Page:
On behalf of both the Chatham Borough and Chatham Township governments and all members, past and present, of the Chatham Community Garden, we offer our sincerest condolences to “Farmer Paul’s” dear wife, Cecilia and his two loving sons, Frank and Paul as well as his grandchildren, extended familyand friends. May God be with you at this time and always.

The opinions expressed herein are the writer's alone, and do not reflect the opinions of TAPinto.net or anyone who works for TAPinto.net. TAPinto.net is not responsible for the accuracy of any of the information supplied by the writer. Click here to submit a Letter to the Editor.

TAP Into Another Town's News:

You May Also Be Interested In

Sign Up for E-News


A Week at the Library of The Chathams Monday, February 19 – Sunday, February 25, 2018


By Galina Natenzon

Friends of the Library are continuing their book collection in preparation for Annual Book Sale.  Kids are off from school on Monday for Presidents’ Day – bring them to the library!  We have plenty for them to do.  For adults, Professor Licklider’s second lecture on North Korea will take place on Tuesday.  The ...

Imagine a Chatham Toboggan Ride from the Top of Fairmount Avenue to Main Street

Did you know….
there was a time when Chatham kids could ice skate from downtown Chatham all the way to Florham Park? And that a toboggan ride could last from the top of Fairmount Avenue down to Main Street and beyond?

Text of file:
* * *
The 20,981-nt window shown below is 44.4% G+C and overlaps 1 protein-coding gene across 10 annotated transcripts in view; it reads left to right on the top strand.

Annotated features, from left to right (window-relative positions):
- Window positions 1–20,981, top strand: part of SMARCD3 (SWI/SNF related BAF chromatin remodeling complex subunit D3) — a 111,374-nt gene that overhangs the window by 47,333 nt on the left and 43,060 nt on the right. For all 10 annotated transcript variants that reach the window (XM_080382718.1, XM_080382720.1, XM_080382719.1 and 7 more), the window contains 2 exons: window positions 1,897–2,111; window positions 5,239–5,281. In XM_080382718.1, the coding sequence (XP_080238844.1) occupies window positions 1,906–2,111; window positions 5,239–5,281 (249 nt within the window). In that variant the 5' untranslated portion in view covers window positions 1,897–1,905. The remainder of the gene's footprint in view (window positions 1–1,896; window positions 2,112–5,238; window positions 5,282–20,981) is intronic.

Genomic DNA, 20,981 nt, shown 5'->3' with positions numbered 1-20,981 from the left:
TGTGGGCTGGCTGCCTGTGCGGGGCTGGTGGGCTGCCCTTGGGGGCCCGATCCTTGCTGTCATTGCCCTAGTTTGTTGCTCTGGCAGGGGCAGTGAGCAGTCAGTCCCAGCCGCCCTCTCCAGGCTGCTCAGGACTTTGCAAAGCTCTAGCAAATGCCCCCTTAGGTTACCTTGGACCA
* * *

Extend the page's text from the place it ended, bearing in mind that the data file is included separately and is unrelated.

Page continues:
Those were the days!

This was back in the early to mid-1900s. The Passaic River meandered through grassy meadows and woods on the north side of Chatham. The marshy ...


February 20, 2018

To the Editor,

I told my daughter I needed to write about gun violence. Know what she told me? “Mom, be sure you’re not too polarizing. People won’t listen.” She’s right. At age eleven she’s figured out that we adults need to be reminded how to speak to one another in order to fix a problem. But I have hope and belief that we can fix that discourse in our ...


AtlantiCast: Episode 12

On this week’s episode of AtlantiCast, decade of excellence makes headlines, as Atlantic Health’s place on Fortune Magazine’s 100 Best Companies to Work For List leads off the newest episode of AtlantiCast. Also on this week’s show, check out the newest “hybrid” operating room at Morristown Medical Center and find out how Atlantic Health is helping local ...

Adults Who Interact With Teens Offered Free Youth Mental Health First Aid Training

February 23, 2018

With teenage suicide rates on an upswing, a barrage of tragedies in the news, and the heightened pressures of adolescence in a media-frenzied world, it’s more important than ever for caring adults to know how to intervene effectively.

Morris County again this year is funding Youth Mental Health First Aid training through NewBridge Services for adults who regularly interact with children ...